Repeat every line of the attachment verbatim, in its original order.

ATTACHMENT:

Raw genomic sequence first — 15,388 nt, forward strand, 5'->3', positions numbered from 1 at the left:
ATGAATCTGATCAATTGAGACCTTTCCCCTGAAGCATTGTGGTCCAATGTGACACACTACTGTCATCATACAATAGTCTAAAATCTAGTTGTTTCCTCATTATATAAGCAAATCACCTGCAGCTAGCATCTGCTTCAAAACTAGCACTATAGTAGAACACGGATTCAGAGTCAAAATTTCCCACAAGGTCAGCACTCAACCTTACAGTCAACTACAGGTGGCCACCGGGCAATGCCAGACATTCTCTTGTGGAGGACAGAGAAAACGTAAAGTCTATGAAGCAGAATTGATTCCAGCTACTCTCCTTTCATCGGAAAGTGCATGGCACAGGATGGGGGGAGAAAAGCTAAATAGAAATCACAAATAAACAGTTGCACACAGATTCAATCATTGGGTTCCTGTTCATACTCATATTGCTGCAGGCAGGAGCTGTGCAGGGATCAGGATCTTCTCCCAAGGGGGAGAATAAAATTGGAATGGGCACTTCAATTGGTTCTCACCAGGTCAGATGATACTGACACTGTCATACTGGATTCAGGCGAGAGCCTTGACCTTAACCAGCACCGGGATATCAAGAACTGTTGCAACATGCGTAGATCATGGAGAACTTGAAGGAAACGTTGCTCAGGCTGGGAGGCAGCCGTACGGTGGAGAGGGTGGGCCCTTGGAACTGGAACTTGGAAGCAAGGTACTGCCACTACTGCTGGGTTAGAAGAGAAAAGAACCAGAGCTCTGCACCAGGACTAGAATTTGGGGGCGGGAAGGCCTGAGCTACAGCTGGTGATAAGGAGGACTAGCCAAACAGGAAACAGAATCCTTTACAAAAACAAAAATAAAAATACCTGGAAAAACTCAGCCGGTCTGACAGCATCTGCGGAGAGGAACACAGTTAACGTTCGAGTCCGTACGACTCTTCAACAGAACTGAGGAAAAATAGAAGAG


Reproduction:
Raw genomic sequence first — 15,388 nt, forward strand, 5'->3', positions numbered from 1 at the left:
ATGAATCTGATCAATTGAGACCTTTCCCCTGAAGCATTGTGGTCCAATGTGACACACTACTGTCATCATACAATAGTCTAAAATCTAGTTGTTTCCTCATTATATAAGCAAATCACCTGCAGCTAGCATCTGCTTCAAAACTAGCACTATAGTAGAACACGGATTCAGAGTCAAAATTTCCCACAAGGTCAGCACTCAACCTTACAGTCAACTACAGGTGGCCACCGGGCAATGCCAGACATTCTCTTGTGGAGGACAGAGAAAACGTAAAGTCTATGAAGCAGAATTGATTCCAGCTACTCTCCTTTCATCGGAAAGTGCATGGCACAGGATGGGGGGAGAAAAGCTAAATAGAAATCACAAATAAACAGTTGCACACAGATTCAATCATTGGGTTCCTGTTCATACTCATATTGCTGCAGGCAGGAGCTGTGCAGGGATCAGGATCTTCTCCCAAGGGGGAGAATAAAATTGGAATGGGCACTTCAATTGGTTCTCACCAGGTCAGATGATACTGACACTGTCATACTGGATTCAGGCGAGAGCCTTGACCTTAACCAGCACCGGGATATCAAGAACTGTTGCAACATGCGTAGATCATGGAGAACTTGAAGGAAACGTTGCTCAGGCTGGGAGGCAGCCGTACGGTGGAGAGGGTGGGCCCTTGGAACTGGAACTTGGAAGCAAGGTACTGCCACTACTGCTGGGTTAGAAGAGAAAAGAACCAGAGCTCTGCACCAGGACTAGAATTTGGGGGCGGGAAGGCCTGAGCTACAGCTGGTGATAAGGAGGACTAGCCAAACAGGAAACAGAATCCTTTACAAAAACAAAAATAAAAATACCTGGAAAAACTCAGCCGGTCTGACAGCATCTGCGGAGAGGAACACAGTTAACGTTCGAGTCCGTACGACTCTTCAACAGAACTGAGGAAAAATAGAAGAG